Black Citizenship and the Republican Party in Reconstruction Alabama

UNCG Author/Contributor (non-UNCG co-authors, if there are any, appear on document)
Loren L. Schweninger, Emeritus Professor (Creator)
The University of North Carolina at Greensboro (UNCG )
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Abstract: PERHAPS NO ASPECT OF ALABAMA HISTORY HAS RECEIVED more scholarly attention in the past decade than the period of Reconstruction. Studies by Sarah van Woolfolk Wiggins,1 William Cash,2 and Robert Gilmour,3 have examined the po-litical, social, and economic activities of whites during the period; works by Peter Kolchin,4 William Warren Rogers and David Ward,5 and John Meyers,6 have evaluated the condition of freedmen; while articles, dissertations, and theses by various other authors have investigated a host of related subjects. These writers, called revisionists, have shown that Alabama Reconstruction was neither the nadir in the state's history, nor an era of Negro rule, nor a time when impecunious carpet-baggers and destitute scalawags, manipulating ignorant Ne-groes, ravaged and plundered the state; and in doing so have laid to rest these three long-standing myths about the period.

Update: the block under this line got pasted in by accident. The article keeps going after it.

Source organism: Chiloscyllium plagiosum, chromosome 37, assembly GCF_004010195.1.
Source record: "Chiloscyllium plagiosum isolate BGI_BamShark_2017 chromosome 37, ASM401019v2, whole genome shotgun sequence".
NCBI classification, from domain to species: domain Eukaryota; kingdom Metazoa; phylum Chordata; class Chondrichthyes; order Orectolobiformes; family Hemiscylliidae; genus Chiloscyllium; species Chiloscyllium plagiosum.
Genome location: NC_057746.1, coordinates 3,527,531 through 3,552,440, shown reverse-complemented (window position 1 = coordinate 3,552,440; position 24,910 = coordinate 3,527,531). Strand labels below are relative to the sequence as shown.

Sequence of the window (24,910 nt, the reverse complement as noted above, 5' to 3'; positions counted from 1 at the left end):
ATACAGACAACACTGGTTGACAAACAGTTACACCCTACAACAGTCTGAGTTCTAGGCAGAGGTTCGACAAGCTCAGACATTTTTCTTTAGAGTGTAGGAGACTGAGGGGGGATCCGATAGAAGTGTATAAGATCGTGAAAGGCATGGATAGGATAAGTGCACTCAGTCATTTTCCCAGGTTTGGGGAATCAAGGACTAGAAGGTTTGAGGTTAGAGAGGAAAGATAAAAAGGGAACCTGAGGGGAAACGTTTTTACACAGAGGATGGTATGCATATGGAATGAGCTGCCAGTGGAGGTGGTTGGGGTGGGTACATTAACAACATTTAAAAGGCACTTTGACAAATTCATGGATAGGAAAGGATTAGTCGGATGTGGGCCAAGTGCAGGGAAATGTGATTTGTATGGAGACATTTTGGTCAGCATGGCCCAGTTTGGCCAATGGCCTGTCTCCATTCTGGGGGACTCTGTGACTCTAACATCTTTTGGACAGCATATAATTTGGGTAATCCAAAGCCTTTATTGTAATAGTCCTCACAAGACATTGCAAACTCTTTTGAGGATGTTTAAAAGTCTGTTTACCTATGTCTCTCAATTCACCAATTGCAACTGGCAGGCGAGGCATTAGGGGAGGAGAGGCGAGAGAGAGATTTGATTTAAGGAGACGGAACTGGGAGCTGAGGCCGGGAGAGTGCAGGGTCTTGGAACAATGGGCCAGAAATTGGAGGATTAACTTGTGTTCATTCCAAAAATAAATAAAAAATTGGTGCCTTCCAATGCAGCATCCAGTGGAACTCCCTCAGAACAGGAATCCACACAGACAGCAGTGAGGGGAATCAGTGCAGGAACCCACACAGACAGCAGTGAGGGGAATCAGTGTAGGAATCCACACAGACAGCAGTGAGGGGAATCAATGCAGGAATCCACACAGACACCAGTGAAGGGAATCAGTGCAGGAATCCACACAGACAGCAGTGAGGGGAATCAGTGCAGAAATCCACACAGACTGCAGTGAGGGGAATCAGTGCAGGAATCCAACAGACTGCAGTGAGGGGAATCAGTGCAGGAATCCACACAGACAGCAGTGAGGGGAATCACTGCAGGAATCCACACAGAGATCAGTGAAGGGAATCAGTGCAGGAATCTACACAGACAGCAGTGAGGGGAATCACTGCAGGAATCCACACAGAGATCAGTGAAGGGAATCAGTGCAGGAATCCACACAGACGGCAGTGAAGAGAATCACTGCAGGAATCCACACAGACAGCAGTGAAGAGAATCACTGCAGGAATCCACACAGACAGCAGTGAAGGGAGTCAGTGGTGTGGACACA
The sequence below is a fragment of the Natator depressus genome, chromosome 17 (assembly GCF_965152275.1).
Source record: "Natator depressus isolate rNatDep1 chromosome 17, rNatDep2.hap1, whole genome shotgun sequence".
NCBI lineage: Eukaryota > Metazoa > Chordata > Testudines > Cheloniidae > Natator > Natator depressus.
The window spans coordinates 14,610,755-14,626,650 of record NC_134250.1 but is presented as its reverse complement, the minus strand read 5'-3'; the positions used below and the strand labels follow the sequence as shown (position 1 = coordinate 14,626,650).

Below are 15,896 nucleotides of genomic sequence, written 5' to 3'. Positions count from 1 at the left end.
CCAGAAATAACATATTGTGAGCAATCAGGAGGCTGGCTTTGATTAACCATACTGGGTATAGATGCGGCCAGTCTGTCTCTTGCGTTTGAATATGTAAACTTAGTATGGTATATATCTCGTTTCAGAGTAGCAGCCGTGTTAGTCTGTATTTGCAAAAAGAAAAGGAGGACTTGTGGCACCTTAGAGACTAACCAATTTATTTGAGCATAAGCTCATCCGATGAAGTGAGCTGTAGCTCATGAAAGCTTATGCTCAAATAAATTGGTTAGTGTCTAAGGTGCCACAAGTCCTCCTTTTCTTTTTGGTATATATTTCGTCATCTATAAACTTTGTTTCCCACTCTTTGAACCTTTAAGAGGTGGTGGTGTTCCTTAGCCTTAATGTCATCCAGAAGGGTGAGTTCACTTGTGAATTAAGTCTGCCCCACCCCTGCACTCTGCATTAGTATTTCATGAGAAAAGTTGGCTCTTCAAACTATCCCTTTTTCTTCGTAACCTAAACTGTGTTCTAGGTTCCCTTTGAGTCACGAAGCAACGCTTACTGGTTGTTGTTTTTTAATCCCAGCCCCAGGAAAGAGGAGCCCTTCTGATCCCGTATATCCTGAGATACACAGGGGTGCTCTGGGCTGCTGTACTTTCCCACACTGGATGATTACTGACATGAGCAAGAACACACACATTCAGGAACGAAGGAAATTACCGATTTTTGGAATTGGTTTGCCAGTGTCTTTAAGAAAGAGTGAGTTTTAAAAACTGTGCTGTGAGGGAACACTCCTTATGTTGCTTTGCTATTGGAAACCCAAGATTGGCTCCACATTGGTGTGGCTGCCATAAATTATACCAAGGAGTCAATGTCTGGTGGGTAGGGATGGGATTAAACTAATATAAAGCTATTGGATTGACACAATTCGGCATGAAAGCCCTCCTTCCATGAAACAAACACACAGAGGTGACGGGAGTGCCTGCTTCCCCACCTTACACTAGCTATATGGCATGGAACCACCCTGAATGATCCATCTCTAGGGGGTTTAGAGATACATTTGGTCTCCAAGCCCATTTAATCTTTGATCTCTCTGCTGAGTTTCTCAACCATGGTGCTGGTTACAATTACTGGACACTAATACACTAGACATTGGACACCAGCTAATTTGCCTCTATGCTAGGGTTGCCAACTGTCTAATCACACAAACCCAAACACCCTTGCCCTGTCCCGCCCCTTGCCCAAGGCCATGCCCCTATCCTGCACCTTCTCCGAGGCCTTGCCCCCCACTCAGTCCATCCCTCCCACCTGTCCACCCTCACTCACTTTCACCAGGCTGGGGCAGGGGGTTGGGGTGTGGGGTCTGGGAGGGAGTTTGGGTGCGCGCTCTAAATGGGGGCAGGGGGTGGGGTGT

Additional Information

Alabama Review 29 (April 1976):83-103
Language: English
Date: 1976
Alabama Reconstruction, Republican party, Freedmen

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